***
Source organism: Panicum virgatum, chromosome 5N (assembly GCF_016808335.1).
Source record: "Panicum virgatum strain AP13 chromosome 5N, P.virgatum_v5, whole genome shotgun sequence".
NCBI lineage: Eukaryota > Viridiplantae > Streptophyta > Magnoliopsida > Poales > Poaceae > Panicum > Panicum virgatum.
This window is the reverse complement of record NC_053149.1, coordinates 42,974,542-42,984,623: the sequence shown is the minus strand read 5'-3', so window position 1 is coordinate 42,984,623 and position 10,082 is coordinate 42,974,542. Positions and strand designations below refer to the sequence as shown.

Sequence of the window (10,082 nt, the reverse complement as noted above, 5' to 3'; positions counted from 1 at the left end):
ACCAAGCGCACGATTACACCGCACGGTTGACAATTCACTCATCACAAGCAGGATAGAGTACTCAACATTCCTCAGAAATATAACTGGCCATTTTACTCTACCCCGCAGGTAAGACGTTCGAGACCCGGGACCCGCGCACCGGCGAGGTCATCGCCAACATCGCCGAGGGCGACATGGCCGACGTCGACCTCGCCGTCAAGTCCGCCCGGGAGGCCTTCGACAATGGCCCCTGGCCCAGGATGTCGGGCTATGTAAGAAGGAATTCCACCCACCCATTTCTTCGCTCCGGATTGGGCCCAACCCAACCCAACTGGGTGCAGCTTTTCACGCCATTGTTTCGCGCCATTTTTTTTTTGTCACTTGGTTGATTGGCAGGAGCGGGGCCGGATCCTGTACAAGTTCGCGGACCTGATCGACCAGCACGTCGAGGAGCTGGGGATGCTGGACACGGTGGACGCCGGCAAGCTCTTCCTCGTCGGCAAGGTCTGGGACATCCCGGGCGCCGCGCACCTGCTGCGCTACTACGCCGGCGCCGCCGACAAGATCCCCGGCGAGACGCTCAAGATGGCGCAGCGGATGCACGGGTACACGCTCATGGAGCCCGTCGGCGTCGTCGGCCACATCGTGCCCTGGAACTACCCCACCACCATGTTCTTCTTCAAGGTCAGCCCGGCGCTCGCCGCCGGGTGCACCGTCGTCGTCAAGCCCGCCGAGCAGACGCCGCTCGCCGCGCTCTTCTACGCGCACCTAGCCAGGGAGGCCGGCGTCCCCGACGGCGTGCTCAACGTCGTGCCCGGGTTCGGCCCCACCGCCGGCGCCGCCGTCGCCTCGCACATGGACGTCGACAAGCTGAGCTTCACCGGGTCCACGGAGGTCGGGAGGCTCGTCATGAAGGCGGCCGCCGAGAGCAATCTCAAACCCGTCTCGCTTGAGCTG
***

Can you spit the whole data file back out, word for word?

Source organism: Panicum virgatum, chromosome 5N (assembly GCF_016808335.1).
Source record: "Panicum virgatum strain AP13 chromosome 5N, P.virgatum_v5, whole genome shotgun sequence".
NCBI lineage: Eukaryota > Viridiplantae > Streptophyta > Magnoliopsida > Poales > Poaceae > Panicum > Panicum virgatum.
This window is the reverse complement of record NC_053149.1, coordinates 42,974,542-42,984,623: the sequence shown is the minus strand read 5'-3', so window position 1 is coordinate 42,984,623 and position 10,082 is coordinate 42,974,542. Positions and strand designations below refer to the sequence as shown.

Sequence of the window (10,082 nt, the reverse complement as noted above, 5' to 3'; positions counted from 1 at the left end):
ACCAAGCGCACGATTACACCGCACGGTTGACAATTCACTCATCACAAGCAGGATAGAGTACTCAACATTCCTCAGAAATATAACTGGCCATTTTACTCTACCCCGCAGGTAAGACGTTCGAGACCCGGGACCCGCGCACCGGCGAGGTCATCGCCAACATCGCCGAGGGCGACATGGCCGACGTCGACCTCGCCGTCAAGTCCGCCCGGGAGGCCTTCGACAATGGCCCCTGGCCCAGGATGTCGGGCTATGTAAGAAGGAATTCCACCCACCCATTTCTTCGCTCCGGATTGGGCCCAACCCAACCCAACTGGGTGCAGCTTTTCACGCCATTGTTTCGCGCCATTTTTTTTTTGTCACTTGGTTGATTGGCAGGAGCGGGGCCGGATCCTGTACAAGTTCGCGGACCTGATCGACCAGCACGTCGAGGAGCTGGGGATGCTGGACACGGTGGACGCCGGCAAGCTCTTCCTCGTCGGCAAGGTCTGGGACATCCCGGGCGCCGCGCACCTGCTGCGCTACTACGCCGGCGCCGCCGACAAGATCCCCGGCGAGACGCTCAAGATGGCGCAGCGGATGCACGGGTACACGCTCATGGAGCCCGTCGGCGTCGTCGGCCACATCGTGCCCTGGAACTACCCCACCACCATGTTCTTCTTCAAGGTCAGCCCGGCGCTCGCCGCCGGGTGCACCGTCGTCGTCAAGCCCGCCGAGCAGACGCCGCTCGCCGCGCTCTTCTACGCGCACCTAGCCAGGGAGGCCGGCGTCCCCGACGGCGTGCTCAACGTCGTGCCCGGGTTCGGCCCCACCGCCGGCGCCGCCGTCGCCTCGCACATGGACGTCGACAAGCTGAGCTTCACCGGGTCCACGGAGGTCGGGAGGCTCGTCATGAAGGCGGCCGCCGAGAGCAATCTCAAACCCGTCTCGCTTGAGCTG